Voters make tech center dreams come true

greg winters

By Traci Chapman

Canadian Valley Technology Center officials were celebrating Tuesday, after voters approved a $12 million bond issue slated for reconstruction of the school’s El Reno campus.

In an election spanning several counties, 62.7 percent – 2,156 individuals – of those casting ballots approved the proposal, with 1,281 voters, or 37.3 percent, voting against. A total of 3,437 people participated in the election.

Unlike bond issues for common education, the technology center bond issue required only a simple majority for approval.

Bond issue funds will round out insurance proceeds received by the center and will help to reconstruct the school’s El Reno campus, which was destroyed by the May 31, 2013, tornado. Since that time, programs, staff and students have been scattered throughout the county at several locations holding classes. Superintendent Dr. Greg Winters said the bond issue would allow all of those people to “come home,” as well as provide storm shelters for every person on campus. When completed, those shelters would hold up to 1,200 people; Winters said about 1,000 to 1,200 people attend or visit the technology center campus daily.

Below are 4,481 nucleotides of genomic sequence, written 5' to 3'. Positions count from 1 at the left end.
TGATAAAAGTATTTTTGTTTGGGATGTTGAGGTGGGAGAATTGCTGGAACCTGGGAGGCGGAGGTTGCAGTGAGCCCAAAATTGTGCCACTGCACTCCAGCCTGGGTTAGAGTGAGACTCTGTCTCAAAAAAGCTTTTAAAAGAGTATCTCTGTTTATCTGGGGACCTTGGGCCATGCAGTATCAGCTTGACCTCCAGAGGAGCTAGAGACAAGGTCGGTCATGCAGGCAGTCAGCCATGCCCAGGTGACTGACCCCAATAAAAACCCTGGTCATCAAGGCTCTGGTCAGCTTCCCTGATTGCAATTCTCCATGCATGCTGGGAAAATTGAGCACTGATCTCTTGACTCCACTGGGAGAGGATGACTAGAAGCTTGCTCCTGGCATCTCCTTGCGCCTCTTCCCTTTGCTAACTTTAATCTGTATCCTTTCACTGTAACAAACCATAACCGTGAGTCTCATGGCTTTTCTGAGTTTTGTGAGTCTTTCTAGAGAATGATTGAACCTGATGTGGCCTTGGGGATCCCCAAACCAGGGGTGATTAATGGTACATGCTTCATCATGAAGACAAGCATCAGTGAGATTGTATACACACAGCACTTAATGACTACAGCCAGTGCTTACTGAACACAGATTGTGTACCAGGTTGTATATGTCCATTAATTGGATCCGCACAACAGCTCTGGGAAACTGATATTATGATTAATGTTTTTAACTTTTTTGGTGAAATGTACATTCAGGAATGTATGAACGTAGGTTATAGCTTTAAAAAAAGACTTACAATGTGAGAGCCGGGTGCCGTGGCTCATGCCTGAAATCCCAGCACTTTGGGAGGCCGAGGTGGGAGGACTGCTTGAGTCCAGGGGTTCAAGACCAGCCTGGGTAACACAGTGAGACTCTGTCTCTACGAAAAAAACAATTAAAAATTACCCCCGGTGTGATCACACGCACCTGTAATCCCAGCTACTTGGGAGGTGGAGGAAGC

“Any building we build ever again will have a safe room in it,” he said. “We’re building the safest technology center in the United States of America.”

(Rendering/courtesy MA+ Architecture)

(Rendering/courtesy MA+ Architecture)

Several people took shelter at the campus, which did not have a storm shelter. Winters said it was “a miracle” there were no injuries at the site.

Skeletal steel and concrete was salvaged from parts of two buildings, and the center’s business and industry services division on the west end of campus was reconstructed during summer 2013. While the school was fully insured, construction estimates topped out at about $45 million because of needed code improvements, landscaping and safe room construction, as well as parking lots and driveways, Winters said. Voters’ confidence in the school filled that gap, the superintendent said.

“We are proud to be a part of this community, and the community always supports the center,” Winters said last week.

The superintendent said he hoped to move forward quickly with the construction process, with the bid process beginning as early as this month. He said he expected the entire project to take about 2 1/2 years, with an anticipated fall 2016 completion date.

Property taxes would increase about $1 per month for a homeowner with a home valued at $100,000, Winters said. The bond would expire in 10 years, the superintendent said.

“We appreciate folks getting out and supporting Canadian Valley to get the school rebuilt,” Winters said. “I am proud of the turnout and that voters strongly supported us.”